Citing widespread violations of the state’s open records law this summer by government officials, the Rhode Island ACLU today released a report calling for strong legislative reform to address the problem. Claiming that failure to comply with the open records law “seems to have reached a level of disregard that demands a forceful response,” the report offers a series of recommendations for strengthening the law.
The report examines five incidents this summer in which, at separate times, a range of agencies – the Department of Environmental Management, the Department of Administration, the R.I. State Police, the City of Providence and the Warwick Police Department – rejected requests for public records.
Among other incidents, the report examines the non-disclosure of police reports and DEM records in the recent Barrington boating accident tragedy where a 17-year old was killed; the secrecy surrounding the settlement of a lawsuit involving the Providence police department cheating scandal; and the initial refusal by the Warwick Police Department to release the arrest report of an individual charged with murder. The report calls especially alarming the fact that “in each case, specific provisions of the open records law had been explicitly adopted by the General Assembly to ensure access to the particular documents that had been requested.”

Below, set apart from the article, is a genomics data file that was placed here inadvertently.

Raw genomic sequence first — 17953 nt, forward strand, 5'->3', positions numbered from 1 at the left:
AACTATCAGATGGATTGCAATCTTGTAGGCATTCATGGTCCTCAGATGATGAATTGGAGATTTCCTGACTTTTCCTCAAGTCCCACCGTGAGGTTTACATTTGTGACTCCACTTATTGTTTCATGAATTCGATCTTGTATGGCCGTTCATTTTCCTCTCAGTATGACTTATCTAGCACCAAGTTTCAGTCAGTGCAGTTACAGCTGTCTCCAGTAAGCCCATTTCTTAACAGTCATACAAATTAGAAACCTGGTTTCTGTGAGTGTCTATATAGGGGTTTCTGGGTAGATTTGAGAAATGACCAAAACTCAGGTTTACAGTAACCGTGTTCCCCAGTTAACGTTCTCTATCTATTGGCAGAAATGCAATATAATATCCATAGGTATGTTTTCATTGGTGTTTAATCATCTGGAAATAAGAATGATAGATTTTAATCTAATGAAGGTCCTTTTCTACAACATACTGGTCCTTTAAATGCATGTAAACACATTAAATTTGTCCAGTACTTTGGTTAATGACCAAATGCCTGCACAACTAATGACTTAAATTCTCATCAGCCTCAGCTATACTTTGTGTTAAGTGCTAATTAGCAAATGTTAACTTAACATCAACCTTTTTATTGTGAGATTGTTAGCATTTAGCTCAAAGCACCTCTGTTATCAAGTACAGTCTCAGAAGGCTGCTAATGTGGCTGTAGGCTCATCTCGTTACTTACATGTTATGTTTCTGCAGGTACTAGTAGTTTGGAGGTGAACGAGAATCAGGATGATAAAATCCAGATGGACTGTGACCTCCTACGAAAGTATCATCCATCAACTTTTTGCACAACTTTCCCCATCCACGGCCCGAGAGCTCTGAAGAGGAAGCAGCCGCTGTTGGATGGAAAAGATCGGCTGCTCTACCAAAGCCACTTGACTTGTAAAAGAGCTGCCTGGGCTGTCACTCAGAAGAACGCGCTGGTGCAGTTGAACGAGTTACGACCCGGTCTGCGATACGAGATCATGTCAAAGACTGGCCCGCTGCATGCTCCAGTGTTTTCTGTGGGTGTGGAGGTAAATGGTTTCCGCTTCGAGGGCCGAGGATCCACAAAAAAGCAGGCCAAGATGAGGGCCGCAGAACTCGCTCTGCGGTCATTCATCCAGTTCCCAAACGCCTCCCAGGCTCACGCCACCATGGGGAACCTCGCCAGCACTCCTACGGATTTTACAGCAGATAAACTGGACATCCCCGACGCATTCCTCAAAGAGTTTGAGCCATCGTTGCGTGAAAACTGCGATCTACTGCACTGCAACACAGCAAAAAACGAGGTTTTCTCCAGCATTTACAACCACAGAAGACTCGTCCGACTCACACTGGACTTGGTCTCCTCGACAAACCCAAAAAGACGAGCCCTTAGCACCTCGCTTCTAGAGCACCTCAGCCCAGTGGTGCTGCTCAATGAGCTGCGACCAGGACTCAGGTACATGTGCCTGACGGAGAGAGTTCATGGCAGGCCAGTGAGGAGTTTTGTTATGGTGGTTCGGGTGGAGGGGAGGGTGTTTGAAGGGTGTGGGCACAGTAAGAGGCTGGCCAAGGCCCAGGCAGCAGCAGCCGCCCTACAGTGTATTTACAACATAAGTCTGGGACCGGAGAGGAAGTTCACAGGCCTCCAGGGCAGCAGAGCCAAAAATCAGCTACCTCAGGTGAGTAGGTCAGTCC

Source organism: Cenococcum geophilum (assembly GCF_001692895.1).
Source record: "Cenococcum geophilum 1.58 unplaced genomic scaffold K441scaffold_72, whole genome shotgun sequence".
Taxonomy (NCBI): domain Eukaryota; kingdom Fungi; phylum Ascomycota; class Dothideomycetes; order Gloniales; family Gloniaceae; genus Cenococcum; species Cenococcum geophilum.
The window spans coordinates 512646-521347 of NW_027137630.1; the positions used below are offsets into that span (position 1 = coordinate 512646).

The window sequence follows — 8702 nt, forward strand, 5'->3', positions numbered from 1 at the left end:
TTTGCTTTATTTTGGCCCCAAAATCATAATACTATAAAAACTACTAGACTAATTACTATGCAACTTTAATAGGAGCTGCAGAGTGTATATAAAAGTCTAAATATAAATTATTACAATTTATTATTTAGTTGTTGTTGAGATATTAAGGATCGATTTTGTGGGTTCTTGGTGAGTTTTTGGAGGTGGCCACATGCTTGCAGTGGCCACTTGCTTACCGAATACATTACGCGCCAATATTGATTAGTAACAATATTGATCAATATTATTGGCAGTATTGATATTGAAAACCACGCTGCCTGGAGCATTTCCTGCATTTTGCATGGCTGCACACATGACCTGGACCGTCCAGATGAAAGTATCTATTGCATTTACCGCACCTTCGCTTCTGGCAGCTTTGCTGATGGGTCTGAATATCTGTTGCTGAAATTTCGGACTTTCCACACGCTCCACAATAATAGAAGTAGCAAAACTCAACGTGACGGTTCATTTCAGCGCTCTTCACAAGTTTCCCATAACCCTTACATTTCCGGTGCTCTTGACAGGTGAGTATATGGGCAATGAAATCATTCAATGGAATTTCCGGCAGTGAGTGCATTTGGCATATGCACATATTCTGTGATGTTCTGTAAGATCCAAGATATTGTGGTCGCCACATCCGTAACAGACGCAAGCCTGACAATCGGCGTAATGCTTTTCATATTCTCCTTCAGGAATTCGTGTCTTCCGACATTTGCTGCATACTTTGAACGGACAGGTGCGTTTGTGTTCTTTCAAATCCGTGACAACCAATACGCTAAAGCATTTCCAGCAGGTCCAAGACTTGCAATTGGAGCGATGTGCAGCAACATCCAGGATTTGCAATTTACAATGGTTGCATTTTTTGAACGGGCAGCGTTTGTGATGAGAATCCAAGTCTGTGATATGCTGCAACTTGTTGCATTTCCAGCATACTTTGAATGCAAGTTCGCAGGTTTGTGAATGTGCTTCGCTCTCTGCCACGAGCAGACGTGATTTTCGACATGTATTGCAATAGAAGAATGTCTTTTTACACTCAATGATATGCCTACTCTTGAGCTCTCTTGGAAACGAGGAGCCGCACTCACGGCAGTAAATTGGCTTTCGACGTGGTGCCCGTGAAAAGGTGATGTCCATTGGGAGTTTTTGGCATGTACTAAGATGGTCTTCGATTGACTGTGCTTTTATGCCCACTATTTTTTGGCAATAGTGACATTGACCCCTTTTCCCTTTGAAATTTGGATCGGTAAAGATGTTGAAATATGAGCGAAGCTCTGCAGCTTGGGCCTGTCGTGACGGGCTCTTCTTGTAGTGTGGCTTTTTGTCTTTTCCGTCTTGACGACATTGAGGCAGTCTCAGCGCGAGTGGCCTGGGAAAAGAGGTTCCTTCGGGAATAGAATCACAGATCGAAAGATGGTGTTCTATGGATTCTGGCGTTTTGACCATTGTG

The report also calls “extremely disturbing” the fact that three of the denials discussed involve access to arrest reports. The report states that it has been “a long-standing source of frustration for open government advocates that police departments in particular seem all-too-eager to simply ignore the commands of the Access to Public Records Act.”
The report recommends a number of legislative revisions to the Act to address this troubling series of events. They include requiring agencies to certify that the individuals responsible for handling open records requests have been trained in the statute’s requirements; increasing the fines for violations of the law; requiring waivers of any copying and search fees if an agency fails to produce records in a timely manner; reducing the amount of time for public bodies to respond to open records requests; requiring expedited access to arrest reports; and prohibiting public bodies from demanding personal information of requesters before releasing public documents.